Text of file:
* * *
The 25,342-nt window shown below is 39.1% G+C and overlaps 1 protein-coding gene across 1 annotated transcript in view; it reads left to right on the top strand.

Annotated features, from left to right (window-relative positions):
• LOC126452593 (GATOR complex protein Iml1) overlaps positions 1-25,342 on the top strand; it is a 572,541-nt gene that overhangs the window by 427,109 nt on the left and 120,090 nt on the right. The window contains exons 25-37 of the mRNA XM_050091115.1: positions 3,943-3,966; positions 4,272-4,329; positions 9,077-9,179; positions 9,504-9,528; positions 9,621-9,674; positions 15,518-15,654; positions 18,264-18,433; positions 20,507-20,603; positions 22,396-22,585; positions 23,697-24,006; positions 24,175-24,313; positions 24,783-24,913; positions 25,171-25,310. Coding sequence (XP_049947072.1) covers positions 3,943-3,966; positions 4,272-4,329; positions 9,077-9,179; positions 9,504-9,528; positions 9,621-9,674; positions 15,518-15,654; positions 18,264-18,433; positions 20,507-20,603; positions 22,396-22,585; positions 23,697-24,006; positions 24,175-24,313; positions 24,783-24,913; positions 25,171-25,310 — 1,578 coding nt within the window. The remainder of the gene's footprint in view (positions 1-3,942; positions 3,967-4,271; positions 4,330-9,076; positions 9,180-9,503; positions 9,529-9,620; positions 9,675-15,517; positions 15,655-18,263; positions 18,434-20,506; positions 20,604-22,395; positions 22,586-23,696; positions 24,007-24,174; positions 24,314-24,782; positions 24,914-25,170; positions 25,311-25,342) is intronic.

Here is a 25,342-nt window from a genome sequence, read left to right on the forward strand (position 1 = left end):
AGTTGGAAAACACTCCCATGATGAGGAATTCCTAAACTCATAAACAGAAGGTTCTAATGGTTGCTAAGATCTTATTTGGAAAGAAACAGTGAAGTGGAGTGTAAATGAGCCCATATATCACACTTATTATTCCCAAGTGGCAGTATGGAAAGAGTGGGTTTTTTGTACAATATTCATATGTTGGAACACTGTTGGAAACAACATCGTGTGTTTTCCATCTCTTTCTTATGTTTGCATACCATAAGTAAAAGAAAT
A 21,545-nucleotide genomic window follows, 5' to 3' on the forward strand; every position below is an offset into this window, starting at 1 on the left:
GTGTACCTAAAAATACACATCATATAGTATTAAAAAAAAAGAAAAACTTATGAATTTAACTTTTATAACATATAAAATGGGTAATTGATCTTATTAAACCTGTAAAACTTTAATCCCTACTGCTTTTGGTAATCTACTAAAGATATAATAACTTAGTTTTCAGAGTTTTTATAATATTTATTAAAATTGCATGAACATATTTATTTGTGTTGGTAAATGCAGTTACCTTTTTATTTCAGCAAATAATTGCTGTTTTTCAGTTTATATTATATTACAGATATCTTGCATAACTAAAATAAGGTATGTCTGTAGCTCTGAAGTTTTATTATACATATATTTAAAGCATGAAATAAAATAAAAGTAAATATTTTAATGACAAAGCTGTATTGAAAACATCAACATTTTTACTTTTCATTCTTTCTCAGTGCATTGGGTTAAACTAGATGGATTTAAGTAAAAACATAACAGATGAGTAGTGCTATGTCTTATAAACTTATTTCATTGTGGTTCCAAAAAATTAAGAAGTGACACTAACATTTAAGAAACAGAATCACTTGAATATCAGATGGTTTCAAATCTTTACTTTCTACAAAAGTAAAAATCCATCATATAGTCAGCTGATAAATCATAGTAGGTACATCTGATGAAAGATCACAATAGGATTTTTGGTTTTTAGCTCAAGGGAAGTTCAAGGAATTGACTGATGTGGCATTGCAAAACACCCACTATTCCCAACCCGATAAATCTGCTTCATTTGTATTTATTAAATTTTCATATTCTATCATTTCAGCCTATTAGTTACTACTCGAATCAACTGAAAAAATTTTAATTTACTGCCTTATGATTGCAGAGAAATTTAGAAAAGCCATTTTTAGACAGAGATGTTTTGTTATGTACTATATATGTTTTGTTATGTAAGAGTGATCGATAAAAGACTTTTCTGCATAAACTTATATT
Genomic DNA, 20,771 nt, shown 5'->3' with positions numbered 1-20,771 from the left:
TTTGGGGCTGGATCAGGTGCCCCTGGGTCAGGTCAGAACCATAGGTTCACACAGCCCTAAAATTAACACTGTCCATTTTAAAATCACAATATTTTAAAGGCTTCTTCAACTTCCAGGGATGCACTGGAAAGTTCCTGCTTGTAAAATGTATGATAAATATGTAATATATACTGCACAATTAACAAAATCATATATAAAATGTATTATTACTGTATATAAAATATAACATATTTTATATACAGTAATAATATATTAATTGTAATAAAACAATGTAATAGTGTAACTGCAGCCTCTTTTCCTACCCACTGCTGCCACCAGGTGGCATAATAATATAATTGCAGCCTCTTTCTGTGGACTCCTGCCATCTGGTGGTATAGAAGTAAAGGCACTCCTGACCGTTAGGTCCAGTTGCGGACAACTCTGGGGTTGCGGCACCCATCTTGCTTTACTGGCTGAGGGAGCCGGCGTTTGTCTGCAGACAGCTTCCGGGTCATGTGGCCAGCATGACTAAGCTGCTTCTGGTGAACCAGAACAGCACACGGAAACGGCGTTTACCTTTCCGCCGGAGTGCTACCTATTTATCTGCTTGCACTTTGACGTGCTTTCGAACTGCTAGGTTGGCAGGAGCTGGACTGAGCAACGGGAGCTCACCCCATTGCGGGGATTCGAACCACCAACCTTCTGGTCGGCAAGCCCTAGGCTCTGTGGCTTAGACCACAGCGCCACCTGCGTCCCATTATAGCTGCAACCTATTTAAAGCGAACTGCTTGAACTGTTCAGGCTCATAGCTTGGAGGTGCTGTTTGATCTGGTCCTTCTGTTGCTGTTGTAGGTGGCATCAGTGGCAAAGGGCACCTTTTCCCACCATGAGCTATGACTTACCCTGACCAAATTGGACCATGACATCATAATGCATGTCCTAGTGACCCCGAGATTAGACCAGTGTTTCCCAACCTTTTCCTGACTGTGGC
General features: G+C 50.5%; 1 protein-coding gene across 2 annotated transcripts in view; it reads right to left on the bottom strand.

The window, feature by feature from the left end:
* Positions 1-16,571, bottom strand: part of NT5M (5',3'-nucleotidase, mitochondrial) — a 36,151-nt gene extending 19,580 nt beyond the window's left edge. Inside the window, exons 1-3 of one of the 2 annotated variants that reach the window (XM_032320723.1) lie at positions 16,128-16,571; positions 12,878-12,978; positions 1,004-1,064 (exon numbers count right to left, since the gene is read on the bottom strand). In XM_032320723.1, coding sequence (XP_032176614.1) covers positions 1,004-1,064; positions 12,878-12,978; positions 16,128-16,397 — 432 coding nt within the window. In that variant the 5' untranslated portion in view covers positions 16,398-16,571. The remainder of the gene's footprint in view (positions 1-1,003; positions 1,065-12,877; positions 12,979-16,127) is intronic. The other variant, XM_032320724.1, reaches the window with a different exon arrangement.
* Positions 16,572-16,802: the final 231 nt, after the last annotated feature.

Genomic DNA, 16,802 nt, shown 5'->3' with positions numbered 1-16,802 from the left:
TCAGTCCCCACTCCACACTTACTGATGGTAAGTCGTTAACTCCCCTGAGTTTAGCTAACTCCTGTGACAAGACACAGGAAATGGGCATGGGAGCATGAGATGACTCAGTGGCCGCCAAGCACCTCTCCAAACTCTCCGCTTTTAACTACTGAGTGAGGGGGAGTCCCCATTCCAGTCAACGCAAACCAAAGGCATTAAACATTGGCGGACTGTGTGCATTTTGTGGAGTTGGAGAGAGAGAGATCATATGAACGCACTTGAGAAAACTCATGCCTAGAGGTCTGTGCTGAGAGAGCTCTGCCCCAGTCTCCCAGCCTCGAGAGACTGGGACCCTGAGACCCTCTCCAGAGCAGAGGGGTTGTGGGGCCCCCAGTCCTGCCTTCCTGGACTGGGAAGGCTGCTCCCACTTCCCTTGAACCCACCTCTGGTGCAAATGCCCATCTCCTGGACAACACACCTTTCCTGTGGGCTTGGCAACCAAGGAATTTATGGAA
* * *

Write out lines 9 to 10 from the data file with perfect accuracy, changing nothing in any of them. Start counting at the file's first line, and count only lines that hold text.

TTTGGGGCTGGATCAGGTGCCCCTGGGTCAGGTCAGAACCATAGGTTCACACAGCCCTAAAATTAACACTGTCCATTTTAAAATCACAATATTTTAAAGGCTTCTTCAACTTCCAGGGATGCACTGGAAAGTTCCTGCTTGTAAAATGTATGATAAATATGTAATATATACTGCACAATTAACAAAATCATATATAAAATGTATTATTACTGTATATAAAATATAACATATTTTATATACAGTAATAATATATTAATTGTAATAAAACAATGTAATAGTGTAACTGCAGCCTCTTTTCCTACCCACTGCTGCCACCAGGTGGCATAATAATATAATTGCAGCCTCTTTCTGTGGACTCCTGCCATCTGGTGGTATAGAAGTAAAGGCACTCCTGACCGTTAGGTCCAGTTGCGGACAACTCTGGGGTTGCGGCACCCATCTTGCTTTACTGGCTGAGGGAGCCGGCGTTTGTCTGCAGACAGCTTCCGGGTCATGTGGCCAGCATGACTAAGCTGCTTCTGGTGAACCAGAACAGCACACGGAAACGGCGTTTACCTTTCCGCCGGAGTGCTACCTATTTATCTGCTTGCACTTTGACGTGCTTTCGAACTGCTAGGTTGGCAGGAGCTGGACTGAGCAACGGGAGCTCACCCCATTGCGGGGATTCGAACCACCAACCTTCTGGTCGGCAAGCCCTAGGCTCTGTGGCTTAGACCACAGCGCCACCTGCGTCCCATTATAGCTGCAACCTATTTAAAGCGAACTGCTTGAACTGTTCAGGCTCATAGCTTGGAGGTGCTGTTTGATCTGGTCCTTCTGTTGCTGTTGTAGGTGGCATCAGTGGCAAAGGGCACCTTTTCCCACCATGAGCTATGACTTACCCTGACCAAATTGGACCATGACATCATAATGCATGTCCTAGTGACCCCGAGATTAGACCAGTGTTTCCCAACCTTTTCCTGACTGTGGC
General features: G+C 50.5%; 1 protein-coding gene across 2 annotated transcripts in view; it reads right to left on the bottom strand.